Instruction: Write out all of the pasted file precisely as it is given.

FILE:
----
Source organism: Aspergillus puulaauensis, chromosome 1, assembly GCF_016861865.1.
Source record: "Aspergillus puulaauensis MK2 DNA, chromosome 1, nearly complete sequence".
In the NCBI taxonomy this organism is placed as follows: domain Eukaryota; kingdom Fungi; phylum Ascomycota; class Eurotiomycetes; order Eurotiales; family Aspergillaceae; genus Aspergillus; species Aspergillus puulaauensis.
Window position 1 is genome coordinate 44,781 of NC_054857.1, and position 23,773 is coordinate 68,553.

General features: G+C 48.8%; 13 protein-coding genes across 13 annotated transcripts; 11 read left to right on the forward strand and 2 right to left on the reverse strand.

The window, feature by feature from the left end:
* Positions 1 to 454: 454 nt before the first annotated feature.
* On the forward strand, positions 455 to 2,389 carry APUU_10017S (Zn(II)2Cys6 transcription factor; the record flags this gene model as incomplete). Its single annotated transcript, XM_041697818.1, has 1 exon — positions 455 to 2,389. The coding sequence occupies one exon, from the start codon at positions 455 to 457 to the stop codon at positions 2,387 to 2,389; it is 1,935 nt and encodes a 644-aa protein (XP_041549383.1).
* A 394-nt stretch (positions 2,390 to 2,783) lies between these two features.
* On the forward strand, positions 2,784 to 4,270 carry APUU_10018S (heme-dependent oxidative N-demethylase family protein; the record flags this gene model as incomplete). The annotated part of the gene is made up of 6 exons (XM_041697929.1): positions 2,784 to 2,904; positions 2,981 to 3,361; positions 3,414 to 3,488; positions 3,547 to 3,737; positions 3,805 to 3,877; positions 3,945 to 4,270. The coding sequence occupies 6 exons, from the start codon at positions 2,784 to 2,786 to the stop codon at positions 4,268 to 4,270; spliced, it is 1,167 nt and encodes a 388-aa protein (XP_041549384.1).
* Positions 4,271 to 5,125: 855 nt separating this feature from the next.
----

Source organism: Aspergillus puulaauensis, chromosome 1, assembly GCF_016861865.1.
Source record: "Aspergillus puulaauensis MK2 DNA, chromosome 1, nearly complete sequence".
In the NCBI taxonomy this organism is placed as follows: domain Eukaryota; kingdom Fungi; phylum Ascomycota; class Eurotiomycetes; order Eurotiales; family Aspergillaceae; genus Aspergillus; species Aspergillus puulaauensis.
Window position 1 is genome coordinate 44,781 of NC_054857.1, and position 23,773 is coordinate 68,553.

General features: G+C 48.8%; 13 protein-coding genes across 13 annotated transcripts; 11 read left to right on the forward strand and 2 right to left on the reverse strand.

The window, feature by feature from the left end:
* Positions 1 to 454: 454 nt before the first annotated feature.
* On the forward strand, positions 455 to 2,389 carry APUU_10017S (Zn(II)2Cys6 transcription factor; the record flags this gene model as incomplete). Its single annotated transcript, XM_041697818.1, has 1 exon — positions 455 to 2,389. The coding sequence occupies one exon, from the start codon at positions 455 to 457 to the stop codon at positions 2,387 to 2,389; it is 1,935 nt and encodes a 644-aa protein (XP_041549383.1).
* A 394-nt stretch (positions 2,390 to 2,783) lies between these two features.
* On the forward strand, positions 2,784 to 4,270 carry APUU_10018S (heme-dependent oxidative N-demethylase family protein; the record flags this gene model as incomplete). The annotated part of the gene is made up of 6 exons (XM_041697929.1): positions 2,784 to 2,904; positions 2,981 to 3,361; positions 3,414 to 3,488; positions 3,547 to 3,737; positions 3,805 to 3,877; positions 3,945 to 4,270. The coding sequence occupies 6 exons, from the start codon at positions 2,784 to 2,786 to the stop codon at positions 4,268 to 4,270; spliced, it is 1,167 nt and encodes a 388-aa protein (XP_041549384.1).
* Positions 4,271 to 5,125: 855 nt separating this feature from the next.